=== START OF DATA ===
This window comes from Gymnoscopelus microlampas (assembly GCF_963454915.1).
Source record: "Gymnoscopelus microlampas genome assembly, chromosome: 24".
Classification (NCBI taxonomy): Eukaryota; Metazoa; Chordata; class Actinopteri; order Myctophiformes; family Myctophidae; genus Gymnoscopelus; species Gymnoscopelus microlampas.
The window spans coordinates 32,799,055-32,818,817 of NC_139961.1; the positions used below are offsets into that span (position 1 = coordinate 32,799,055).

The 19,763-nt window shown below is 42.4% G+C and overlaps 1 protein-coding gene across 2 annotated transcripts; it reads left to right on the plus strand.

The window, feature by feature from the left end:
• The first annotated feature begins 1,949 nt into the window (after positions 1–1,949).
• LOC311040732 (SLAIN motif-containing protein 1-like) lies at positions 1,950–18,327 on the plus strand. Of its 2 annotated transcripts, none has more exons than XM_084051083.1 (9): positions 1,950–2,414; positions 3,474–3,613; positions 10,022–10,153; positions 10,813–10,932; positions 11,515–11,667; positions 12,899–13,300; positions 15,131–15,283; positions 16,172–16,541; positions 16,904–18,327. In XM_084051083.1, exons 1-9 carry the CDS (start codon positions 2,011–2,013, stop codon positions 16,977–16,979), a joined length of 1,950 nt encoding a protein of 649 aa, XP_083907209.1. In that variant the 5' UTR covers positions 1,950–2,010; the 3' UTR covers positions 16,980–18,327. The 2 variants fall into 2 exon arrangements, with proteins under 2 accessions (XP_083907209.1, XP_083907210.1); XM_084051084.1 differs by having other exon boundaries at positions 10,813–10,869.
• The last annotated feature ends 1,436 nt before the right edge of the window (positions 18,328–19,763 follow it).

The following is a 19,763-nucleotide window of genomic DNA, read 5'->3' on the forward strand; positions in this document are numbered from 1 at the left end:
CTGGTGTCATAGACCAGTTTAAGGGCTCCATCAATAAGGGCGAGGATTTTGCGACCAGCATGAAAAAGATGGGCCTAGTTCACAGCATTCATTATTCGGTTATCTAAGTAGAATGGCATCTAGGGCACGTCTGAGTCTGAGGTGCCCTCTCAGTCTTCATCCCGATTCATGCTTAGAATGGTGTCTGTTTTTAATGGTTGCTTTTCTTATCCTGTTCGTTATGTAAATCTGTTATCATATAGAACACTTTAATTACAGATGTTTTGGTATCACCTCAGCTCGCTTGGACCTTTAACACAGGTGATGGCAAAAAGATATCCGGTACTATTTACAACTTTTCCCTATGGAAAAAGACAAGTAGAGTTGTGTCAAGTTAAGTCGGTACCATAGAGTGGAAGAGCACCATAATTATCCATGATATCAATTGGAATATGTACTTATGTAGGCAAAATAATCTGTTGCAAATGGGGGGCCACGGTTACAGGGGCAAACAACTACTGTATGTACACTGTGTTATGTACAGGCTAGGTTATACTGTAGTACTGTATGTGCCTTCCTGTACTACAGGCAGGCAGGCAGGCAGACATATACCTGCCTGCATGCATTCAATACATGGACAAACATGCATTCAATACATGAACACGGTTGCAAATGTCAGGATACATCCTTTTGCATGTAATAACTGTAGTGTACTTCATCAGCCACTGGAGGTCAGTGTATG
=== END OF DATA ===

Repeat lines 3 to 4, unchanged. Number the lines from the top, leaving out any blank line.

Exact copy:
Classification (NCBI taxonomy): Eukaryota; Metazoa; Chordata; class Actinopteri; order Myctophiformes; family Myctophidae; genus Gymnoscopelus; species Gymnoscopelus microlampas.
The window spans coordinates 32,799,055-32,818,817 of NC_139961.1; the positions used below are offsets into that span (position 1 = coordinate 32,799,055).